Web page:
New book recounts MPG competition in fascinating detail
In 2007, more than 200 teams set out on an ambitious automotive undertaking. The X Prize Foundation announced it would create a $10-million competition open to anyone who could build a safe, mass-producible car that achieved 100 miles per gallon equivalent. AutoblogGreen followed the competition in real time, but the grueling three-year adventure has now been recounted in fascinating detail by author Jason Fagone in Ingenious, a new book on sale this month.
'Ingenious,' a new book, shows promise and peril of auto inudstry in fascinating detail
At the turn of last century, the earliest automakers pioneered the use of electric batteries for powering their newfangled cars. Internal combustion engines appeared but a blip on the road to efficiency.
Last night, Sunday, August 5, at NASA's Jet Propulsion Laboratory in Pasadena, CA, lots of people hugged and held their arms high to celebrate a ballsy, historic achievement in space travel. Ten years after the project was launched, NASA's huge Curiosity rover touched down safely on Mars, and the odds of this finishing successfully were quite thin. The 1-ton rover needed to be helped onto the planet's surface by a rocket-powered sky crane, which then flew off to crash land a safe distance away a
On the heels of Audi unveiling its Urban Concept, Opel showing off its RAK e concept and Volkswagen pulling the sheets off its Nils concept at the 2011 Frankfurt Motor Show, Edison2 has revealed an electric version of the X-Prize-winning Very Light Car.
While the Automotive X Prize's raison d'être is to give out money to the best high-mileage vehicles and business plans in the $10 million contest, as the saying goes, it takes money to give out money. To that end, the AXP announced today that it has received $5.5 million from the U.S. Department of Energy. The funding is part of the American Recovery and Reinvestment Act and is intended to "to support the X PRIZE Foundation's work to inspire a new generation of energy efficient vehicles" t
The Progressive Insurance Automotive X Prize has has a number of teams drop out recently (e.g., the Avion and the LincVolt), but the competition is not slowing down. Next week, in New York City, the AXP will formally announce the names of the teams that are "moving ahead in the competition." To tease us, the AXP has listed five of those teams in today's pre-announcement announcement: AMP Motorworks, which converts Saturn Skys to all-electric drive; Commuter Cars, which makes the Tango; Optamotiv
The road to actually compete in the Progressive Automotive X Prize is a tough one. We've been following the competition since well before the official Day One, and we can't quite understand the difference between all of the different levels that a team can be considered. What we do know is that the AXP's judges are hard at work these days looking over the submissions of the Registered Teams, deciding which vehicles will be allowed to continue as part of the Qualified Teams. After the initial pas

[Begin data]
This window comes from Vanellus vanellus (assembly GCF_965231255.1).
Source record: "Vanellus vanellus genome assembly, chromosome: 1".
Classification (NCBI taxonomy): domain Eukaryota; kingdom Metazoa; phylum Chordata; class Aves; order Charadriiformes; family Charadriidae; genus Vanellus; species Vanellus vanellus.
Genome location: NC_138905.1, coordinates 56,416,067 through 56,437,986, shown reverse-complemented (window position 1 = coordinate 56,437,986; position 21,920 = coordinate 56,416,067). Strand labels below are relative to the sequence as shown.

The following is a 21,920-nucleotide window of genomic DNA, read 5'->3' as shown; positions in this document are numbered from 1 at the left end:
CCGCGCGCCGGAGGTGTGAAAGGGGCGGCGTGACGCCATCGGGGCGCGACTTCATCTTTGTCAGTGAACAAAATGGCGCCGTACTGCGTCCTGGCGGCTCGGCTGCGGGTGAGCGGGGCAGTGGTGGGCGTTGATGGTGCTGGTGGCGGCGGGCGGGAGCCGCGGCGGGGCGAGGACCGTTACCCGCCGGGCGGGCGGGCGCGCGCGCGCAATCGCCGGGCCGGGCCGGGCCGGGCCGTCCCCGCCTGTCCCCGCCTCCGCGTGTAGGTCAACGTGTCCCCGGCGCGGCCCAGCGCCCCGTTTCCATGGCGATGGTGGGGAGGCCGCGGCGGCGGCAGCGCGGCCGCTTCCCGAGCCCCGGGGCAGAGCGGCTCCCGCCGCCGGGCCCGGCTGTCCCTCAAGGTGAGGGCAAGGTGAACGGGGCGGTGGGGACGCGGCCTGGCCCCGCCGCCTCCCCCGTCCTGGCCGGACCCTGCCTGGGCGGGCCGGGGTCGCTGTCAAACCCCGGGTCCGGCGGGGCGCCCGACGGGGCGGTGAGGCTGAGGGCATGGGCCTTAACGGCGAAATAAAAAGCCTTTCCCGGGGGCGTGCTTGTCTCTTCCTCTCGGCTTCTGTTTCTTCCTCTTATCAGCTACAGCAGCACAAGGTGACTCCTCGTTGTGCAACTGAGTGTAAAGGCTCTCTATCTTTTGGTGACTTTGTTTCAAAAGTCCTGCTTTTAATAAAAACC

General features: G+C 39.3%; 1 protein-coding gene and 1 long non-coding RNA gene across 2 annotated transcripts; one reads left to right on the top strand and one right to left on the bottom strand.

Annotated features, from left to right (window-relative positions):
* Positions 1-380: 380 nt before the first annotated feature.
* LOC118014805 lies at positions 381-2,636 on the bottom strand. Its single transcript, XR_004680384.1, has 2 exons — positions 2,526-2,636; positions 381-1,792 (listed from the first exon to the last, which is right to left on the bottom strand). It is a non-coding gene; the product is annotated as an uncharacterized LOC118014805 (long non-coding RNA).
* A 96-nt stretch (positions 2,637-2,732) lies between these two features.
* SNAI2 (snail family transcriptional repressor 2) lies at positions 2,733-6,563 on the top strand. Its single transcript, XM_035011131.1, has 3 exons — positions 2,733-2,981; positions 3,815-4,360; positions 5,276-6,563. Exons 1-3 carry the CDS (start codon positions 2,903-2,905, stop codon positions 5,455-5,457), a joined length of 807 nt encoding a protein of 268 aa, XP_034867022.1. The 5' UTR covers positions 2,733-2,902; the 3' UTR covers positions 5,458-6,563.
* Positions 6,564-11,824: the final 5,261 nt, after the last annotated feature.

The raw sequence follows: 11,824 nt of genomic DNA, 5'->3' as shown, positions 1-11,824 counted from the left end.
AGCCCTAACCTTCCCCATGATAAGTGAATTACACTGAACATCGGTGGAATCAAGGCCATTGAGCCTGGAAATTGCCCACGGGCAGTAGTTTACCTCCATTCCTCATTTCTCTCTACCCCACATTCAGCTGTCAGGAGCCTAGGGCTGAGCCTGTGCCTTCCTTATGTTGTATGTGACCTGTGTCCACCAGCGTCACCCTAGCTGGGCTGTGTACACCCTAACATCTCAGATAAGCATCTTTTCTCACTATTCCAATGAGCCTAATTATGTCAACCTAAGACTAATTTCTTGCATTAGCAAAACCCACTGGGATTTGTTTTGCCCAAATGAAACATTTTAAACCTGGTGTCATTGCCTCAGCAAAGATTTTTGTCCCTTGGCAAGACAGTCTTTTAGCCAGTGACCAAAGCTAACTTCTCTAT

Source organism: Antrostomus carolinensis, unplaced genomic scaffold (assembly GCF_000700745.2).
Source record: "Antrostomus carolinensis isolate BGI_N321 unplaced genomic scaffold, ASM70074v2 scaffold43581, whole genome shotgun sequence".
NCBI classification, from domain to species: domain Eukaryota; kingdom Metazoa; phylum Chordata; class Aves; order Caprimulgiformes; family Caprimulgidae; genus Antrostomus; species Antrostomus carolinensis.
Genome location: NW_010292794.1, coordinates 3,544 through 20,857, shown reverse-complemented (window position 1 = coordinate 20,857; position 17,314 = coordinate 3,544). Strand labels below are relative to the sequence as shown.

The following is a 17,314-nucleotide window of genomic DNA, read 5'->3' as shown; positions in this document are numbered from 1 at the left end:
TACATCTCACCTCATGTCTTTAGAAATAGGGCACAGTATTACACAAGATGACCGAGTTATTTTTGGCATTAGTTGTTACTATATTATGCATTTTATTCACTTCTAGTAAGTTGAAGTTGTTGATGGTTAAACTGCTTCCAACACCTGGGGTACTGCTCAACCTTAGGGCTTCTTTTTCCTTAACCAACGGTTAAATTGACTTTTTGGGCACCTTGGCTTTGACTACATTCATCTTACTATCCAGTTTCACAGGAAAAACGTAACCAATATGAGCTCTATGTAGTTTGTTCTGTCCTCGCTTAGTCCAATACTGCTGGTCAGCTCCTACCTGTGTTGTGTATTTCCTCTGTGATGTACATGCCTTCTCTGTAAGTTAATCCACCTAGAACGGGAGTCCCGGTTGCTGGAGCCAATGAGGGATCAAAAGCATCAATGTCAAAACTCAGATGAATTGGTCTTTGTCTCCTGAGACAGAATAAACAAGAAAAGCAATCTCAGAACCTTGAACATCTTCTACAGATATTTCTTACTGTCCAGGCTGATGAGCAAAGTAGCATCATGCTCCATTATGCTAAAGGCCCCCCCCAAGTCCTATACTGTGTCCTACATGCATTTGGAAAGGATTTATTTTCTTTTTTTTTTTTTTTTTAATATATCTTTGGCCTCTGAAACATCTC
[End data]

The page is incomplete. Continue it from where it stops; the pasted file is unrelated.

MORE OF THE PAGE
With the New York Auto Show just around the corner, representatives from the Progressive Automotive X Prize will use the occasion and will mark the one-year anniversary of the official start of the competition by revealing the list of all registered teams, possibly as early as tomorrow. 80 teams turned in their paperwork just in time to beat the submission deadline in late February, out of 120 total. We'll see who made the list soon enough.
The Automotive X Prize's deadline for registration has passed and now we get to wait and see just who's going to be actually participating in the upcoming high-mileage competition. The organizers say that the last few days and hours before the deadline were "an absolute firestorm of phone calls, emails, and overnight packages." From the looks of it, there might be 100 teams actually registered (40 already committed and then more than 50 applications that arrived in the last week), but somewhere
We were skeptical of the technology claims, but didn't take the time to double-check another of the "facts" stated in a recent (and now ended) eBay auction for a Chrysler LeBaron convertible. It turns out that while BrocktonEnergyLLC used "Experimental X-prize" in the name of the auction, the folks over at the Progressive Automotive X Prize never heard of him. The X Prize's Bethann Buddenbaum writes:
It wasn't all flashy new cars during the media days at the Detroit Auto Show last week. During our time in Cobo Hall, we sat down with Cristin Lindsay, senior director of the Progressive Auto X Prize, to talk about where the AXP is right now. For those keeping track, we are about half-way between the official kick-off at the New York Auto Show last year and the expected start of the stage races this fall. We know that the AXP is looking for more formal participation from the major automakers, bu